"The governor seems to have launched a preemptive strike in his budget proposal by making his own proposal rather than embracing any of the pending bills in the Legislature," he said. "I think he is signaling that he will not sign any bill that isn't his proposal and so it appears there will be no relief for IFDs again this year."
Brown's proposal on IFDs did more than re-start the conversation on redevelopment in Sacramento. It also offers an inducement to cities and counties to speed up resolution of claims with the Department of Finance. At the time of redevelopment's demise, there were about 400 redevelopment agencies in the state, and the Department of Finance has sought reimbursement for specific expenses made by those agencies.
Currently, 100 lawsuits are pending against the department by former redevelopment agencies, according to H.D. Palmer, the press spokesman for the department. Brown's new proposal requires city and counties who want to use IFDs to have no outstanding lawsuits against the state regarding the redevelopment wind-down, to comply with all State Controller's Office RDA audit findings, and have a "finding of completion" from the state.
Wolk noted that many of the agencies have wound down their operations and resolved issues with the Department of Finance in the past two years.
The new proposal on IFDs would expand them beyond infrastructure uses to include military base reuse, urban infill, transit priority projects, affordable housing and "associated necessary consumer services."
"The goal is to maintain the IFD focus on project which have tangible quality-of-life benefits for the residents of the IFD project area," Brown said in his budget message.
The governor suggested IFDs could be used in former redevelopment project areas. He called for retaining the current ban on using tax increments from school districts, which means the state general fund would be held financially harmless.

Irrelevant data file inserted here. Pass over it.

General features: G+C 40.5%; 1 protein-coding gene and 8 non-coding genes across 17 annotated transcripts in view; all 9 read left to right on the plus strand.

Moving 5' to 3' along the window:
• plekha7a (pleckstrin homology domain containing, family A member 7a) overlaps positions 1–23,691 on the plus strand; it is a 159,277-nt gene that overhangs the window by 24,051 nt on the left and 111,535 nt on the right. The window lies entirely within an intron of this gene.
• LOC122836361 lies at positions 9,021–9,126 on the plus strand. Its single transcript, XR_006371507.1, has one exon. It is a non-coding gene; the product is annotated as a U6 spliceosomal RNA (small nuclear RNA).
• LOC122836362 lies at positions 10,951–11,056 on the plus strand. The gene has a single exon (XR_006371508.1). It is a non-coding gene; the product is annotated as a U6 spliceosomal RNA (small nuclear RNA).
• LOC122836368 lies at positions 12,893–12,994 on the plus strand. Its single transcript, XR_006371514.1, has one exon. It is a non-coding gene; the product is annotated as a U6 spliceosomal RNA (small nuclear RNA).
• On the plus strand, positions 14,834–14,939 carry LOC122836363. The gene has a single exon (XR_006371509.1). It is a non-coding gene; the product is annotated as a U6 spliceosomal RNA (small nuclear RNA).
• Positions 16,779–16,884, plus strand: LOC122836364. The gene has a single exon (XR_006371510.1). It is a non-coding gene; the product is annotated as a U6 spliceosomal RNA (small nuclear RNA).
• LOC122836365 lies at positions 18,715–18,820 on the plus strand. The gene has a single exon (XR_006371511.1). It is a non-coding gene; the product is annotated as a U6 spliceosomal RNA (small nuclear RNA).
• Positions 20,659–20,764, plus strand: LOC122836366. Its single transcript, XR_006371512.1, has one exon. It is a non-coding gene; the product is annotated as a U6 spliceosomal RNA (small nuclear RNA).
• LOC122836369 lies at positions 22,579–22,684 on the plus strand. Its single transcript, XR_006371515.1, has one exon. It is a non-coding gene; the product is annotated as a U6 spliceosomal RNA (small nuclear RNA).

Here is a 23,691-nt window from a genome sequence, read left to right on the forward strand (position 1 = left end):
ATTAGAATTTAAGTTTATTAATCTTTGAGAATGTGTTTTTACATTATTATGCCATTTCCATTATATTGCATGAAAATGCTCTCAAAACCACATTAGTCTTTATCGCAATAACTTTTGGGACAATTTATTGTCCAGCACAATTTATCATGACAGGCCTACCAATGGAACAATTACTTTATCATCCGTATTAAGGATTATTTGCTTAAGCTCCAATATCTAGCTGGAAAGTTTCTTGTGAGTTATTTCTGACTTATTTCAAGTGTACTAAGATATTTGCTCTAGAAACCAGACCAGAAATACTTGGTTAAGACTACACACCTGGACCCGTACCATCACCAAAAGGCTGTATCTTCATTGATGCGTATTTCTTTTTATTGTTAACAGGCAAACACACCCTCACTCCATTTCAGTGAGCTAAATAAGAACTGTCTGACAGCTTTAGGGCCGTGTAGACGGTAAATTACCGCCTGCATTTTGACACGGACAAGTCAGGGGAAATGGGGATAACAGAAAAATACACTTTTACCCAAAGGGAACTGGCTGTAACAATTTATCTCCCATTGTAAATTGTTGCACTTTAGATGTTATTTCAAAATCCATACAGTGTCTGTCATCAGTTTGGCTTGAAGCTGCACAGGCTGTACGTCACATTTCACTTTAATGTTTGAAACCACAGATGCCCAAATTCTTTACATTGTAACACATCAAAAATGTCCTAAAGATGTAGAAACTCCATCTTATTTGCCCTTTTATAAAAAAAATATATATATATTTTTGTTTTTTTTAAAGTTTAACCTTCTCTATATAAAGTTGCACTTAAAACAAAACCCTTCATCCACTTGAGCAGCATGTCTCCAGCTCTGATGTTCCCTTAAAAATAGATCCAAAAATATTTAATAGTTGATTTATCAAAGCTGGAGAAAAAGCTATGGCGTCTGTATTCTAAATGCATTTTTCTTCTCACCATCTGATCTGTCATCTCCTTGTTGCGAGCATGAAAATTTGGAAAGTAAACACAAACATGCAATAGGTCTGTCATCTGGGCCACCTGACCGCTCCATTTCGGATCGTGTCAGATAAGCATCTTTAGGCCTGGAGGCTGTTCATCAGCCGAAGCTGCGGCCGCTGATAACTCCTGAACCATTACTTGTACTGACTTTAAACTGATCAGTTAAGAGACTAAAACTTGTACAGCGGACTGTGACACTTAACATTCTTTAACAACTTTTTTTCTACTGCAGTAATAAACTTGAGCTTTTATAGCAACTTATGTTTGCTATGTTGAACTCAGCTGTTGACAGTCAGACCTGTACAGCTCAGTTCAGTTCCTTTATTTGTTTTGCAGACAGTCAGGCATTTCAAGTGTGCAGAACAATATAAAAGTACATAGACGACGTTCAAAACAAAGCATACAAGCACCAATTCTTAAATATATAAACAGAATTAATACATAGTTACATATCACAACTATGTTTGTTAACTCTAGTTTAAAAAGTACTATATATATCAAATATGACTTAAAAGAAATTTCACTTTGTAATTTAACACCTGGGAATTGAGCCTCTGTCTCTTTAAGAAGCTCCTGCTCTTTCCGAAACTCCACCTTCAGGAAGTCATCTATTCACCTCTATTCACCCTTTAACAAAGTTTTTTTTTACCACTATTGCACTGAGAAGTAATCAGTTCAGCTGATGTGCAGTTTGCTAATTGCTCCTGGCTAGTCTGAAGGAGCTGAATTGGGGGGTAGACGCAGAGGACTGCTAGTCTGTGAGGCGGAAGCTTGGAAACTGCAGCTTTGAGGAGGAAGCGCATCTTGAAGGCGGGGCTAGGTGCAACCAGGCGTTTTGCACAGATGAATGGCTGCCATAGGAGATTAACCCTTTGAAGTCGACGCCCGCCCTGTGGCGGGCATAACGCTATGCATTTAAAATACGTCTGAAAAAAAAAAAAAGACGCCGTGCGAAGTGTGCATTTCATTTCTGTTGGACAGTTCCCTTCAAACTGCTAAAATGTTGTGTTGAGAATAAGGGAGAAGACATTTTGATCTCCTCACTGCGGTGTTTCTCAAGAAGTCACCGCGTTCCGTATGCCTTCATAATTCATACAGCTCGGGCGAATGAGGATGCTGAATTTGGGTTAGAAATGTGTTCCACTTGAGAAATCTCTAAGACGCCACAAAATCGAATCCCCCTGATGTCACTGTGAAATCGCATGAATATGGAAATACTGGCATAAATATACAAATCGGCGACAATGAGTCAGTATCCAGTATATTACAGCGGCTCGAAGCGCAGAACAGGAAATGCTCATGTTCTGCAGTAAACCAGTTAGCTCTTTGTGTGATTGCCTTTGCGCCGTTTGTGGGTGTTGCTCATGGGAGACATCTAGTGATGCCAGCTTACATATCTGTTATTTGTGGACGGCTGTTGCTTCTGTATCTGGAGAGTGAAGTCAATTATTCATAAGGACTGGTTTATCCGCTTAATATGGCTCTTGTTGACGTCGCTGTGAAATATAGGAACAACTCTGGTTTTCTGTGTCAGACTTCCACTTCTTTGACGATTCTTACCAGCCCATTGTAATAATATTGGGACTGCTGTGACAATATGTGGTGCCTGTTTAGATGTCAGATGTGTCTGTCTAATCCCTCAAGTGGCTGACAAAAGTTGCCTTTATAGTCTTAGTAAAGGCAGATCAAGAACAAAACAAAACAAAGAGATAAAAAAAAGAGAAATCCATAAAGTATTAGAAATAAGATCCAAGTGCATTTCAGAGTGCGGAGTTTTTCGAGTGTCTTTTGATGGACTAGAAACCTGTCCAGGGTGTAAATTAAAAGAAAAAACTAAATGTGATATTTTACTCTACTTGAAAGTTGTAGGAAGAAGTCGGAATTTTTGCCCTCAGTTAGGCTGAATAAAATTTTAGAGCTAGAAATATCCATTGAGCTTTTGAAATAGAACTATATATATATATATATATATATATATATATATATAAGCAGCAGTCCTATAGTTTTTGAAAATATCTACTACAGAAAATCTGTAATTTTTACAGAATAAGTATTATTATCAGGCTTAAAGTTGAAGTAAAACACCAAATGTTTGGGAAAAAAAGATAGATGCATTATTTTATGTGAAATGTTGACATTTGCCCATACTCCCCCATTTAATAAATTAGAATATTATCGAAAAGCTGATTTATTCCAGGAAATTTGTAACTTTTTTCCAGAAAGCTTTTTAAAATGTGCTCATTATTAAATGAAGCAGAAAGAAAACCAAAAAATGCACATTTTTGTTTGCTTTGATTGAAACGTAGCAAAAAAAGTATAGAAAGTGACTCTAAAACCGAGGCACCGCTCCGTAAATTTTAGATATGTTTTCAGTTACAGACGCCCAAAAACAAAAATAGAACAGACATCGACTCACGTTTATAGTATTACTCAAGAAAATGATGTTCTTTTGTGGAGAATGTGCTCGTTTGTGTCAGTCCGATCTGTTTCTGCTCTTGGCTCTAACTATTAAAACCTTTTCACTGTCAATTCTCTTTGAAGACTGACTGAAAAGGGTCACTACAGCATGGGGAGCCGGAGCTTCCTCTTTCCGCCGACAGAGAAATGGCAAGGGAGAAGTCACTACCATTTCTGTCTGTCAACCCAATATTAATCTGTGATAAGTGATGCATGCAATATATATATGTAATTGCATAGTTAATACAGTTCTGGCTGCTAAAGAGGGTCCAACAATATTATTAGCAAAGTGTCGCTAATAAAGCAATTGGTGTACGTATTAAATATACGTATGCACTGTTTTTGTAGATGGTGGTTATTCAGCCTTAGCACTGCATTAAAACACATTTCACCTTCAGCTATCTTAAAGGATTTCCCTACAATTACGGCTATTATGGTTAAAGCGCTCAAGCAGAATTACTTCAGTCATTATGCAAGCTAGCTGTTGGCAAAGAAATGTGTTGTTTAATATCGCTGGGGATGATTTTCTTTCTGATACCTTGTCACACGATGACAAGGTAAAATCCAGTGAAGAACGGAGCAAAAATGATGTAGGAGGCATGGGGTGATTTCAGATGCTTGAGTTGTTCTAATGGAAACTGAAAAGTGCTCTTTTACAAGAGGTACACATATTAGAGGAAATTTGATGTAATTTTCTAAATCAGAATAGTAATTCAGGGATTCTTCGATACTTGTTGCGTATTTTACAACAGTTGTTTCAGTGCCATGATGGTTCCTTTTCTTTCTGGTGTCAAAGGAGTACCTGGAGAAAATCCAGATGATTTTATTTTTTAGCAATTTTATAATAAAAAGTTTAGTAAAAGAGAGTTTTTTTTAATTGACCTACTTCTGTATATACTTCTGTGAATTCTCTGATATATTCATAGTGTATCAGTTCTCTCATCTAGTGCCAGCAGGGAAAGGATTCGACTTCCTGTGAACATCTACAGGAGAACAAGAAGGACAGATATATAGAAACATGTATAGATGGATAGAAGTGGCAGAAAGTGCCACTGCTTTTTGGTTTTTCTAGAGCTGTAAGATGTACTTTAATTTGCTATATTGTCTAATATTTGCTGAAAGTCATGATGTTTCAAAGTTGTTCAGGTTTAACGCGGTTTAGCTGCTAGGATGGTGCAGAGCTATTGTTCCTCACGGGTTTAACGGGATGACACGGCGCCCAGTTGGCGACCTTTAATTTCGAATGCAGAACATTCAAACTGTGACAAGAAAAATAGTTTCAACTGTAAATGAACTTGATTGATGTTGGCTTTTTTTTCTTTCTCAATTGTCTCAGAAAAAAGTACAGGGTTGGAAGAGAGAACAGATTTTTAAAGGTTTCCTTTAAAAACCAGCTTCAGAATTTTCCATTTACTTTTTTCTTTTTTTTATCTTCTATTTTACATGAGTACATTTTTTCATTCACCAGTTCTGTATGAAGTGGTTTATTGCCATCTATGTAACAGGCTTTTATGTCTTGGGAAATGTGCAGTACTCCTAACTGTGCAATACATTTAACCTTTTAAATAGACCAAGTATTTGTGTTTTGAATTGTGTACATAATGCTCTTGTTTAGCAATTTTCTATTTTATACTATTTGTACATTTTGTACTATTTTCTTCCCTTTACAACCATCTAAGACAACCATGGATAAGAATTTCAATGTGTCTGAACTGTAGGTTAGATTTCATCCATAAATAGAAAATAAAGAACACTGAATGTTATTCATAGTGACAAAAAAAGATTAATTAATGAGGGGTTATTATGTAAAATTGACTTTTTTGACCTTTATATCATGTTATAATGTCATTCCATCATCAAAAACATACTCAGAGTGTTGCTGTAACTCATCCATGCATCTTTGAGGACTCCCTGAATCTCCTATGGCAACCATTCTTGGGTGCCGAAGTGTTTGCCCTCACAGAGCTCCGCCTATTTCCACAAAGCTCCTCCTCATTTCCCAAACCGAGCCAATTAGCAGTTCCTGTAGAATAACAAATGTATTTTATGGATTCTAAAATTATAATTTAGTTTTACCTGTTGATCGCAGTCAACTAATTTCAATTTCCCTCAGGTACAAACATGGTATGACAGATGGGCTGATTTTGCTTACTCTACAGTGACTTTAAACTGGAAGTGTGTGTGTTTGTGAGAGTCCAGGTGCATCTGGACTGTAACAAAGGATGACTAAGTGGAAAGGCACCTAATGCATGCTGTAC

Despite Brown's embrace of IFDs, they have only been approved three times in the past twenty years. One was to fund public works for a hotel adjacent to the Legoland theme park in Carlsbad in San Diego County, and two others were in San Francisco. One IFD was for improvements in San Francisco's Rincon Hill neighborhood, and the other was to finance waterfront improvements by the Port of San Francisco for the recent America's Cup races.
San Francisco may latched onto IFDs early on because it is both a city and a county, making it easier to negotiate among taxing entities.
Most point to the two-thirds voter approval requirement for IFDs as the main impediment to their use. In the Port of San Francisco's IFD, the legislature granted San Francisco an exemption from holding an election, according to Peter Detwiler, a retired legislative staffer.
Detwiler thinks the state is in the middle of figuring out the next steps on redevelopment, and he sounded optimistic about the governor's IFD's proposal.
"IFDs are the correct policy response in this early redevelopment reset," he said.
IFDs may appeal to Governor Brown because they don't take money from the state, as redevelopment once did.
Redevelopment lost popularity because it became a drain on the state's general fund, said Detwiler, explaining that the state had to make up money to school districts that they lost to redevelopment. But with IFDs, "it's not diverting schools' property tax," he said. "There's no cost to the state general fund."